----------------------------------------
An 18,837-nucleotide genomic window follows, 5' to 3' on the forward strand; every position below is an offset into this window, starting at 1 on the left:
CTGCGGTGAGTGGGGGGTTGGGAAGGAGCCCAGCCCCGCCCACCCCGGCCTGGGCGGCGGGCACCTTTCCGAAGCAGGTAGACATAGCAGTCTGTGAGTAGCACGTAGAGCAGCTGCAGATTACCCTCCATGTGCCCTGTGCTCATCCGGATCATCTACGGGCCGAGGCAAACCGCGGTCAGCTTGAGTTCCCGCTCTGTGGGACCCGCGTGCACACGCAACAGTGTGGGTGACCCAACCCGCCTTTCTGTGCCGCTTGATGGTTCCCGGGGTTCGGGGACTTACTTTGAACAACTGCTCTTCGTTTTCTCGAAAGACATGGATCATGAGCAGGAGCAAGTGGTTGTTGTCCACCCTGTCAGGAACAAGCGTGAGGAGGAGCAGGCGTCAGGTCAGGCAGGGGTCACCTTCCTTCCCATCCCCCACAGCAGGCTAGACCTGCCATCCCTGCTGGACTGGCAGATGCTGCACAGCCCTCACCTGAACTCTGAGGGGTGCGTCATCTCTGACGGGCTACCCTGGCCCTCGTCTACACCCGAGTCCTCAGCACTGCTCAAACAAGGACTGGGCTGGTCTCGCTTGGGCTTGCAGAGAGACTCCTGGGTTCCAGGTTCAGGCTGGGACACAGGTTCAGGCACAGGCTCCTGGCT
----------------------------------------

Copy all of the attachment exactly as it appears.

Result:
An 18,837-nucleotide genomic window follows, 5' to 3' on the forward strand; every position below is an offset into this window, starting at 1 on the left:
CTGCGGTGAGTGGGGGGTTGGGAAGGAGCCCAGCCCCGCCCACCCCGGCCTGGGCGGCGGGCACCTTTCCGAAGCAGGTAGACATAGCAGTCTGTGAGTAGCACGTAGAGCAGCTGCAGATTACCCTCCATGTGCCCTGTGCTCATCCGGATCATCTACGGGCCGAGGCAAACCGCGGTCAGCTTGAGTTCCCGCTCTGTGGGACCCGCGTGCACACGCAACAGTGTGGGTGACCCAACCCGCCTTTCTGTGCCGCTTGATGGTTCCCGGGGTTCGGGGACTTACTTTGAACAACTGCTCTTCGTTTTCTCGAAAGACATGGATCATGAGCAGGAGCAAGTGGTTGTTGTCCACCCTGTCAGGAACAAGCGTGAGGAGGAGCAGGCGTCAGGTCAGGCAGGGGTCACCTTCCTTCCCATCCCCCACAGCAGGCTAGACCTGCCATCCCTGCTGGACTGGCAGATGCTGCACAGCCCTCACCTGAACTCTGAGGGGTGCGTCATCTCTGACGGGCTACCCTGGCCCTCGTCTACACCCGAGTCCTCAGCACTGCTCAAACAAGGACTGGGCTGGTCTCGCTTGGGCTTGCAGAGAGACTCCTGGGTTCCAGGTTCAGGCTGGGACACAGGTTCAGGCACAGGCTCCTGGCT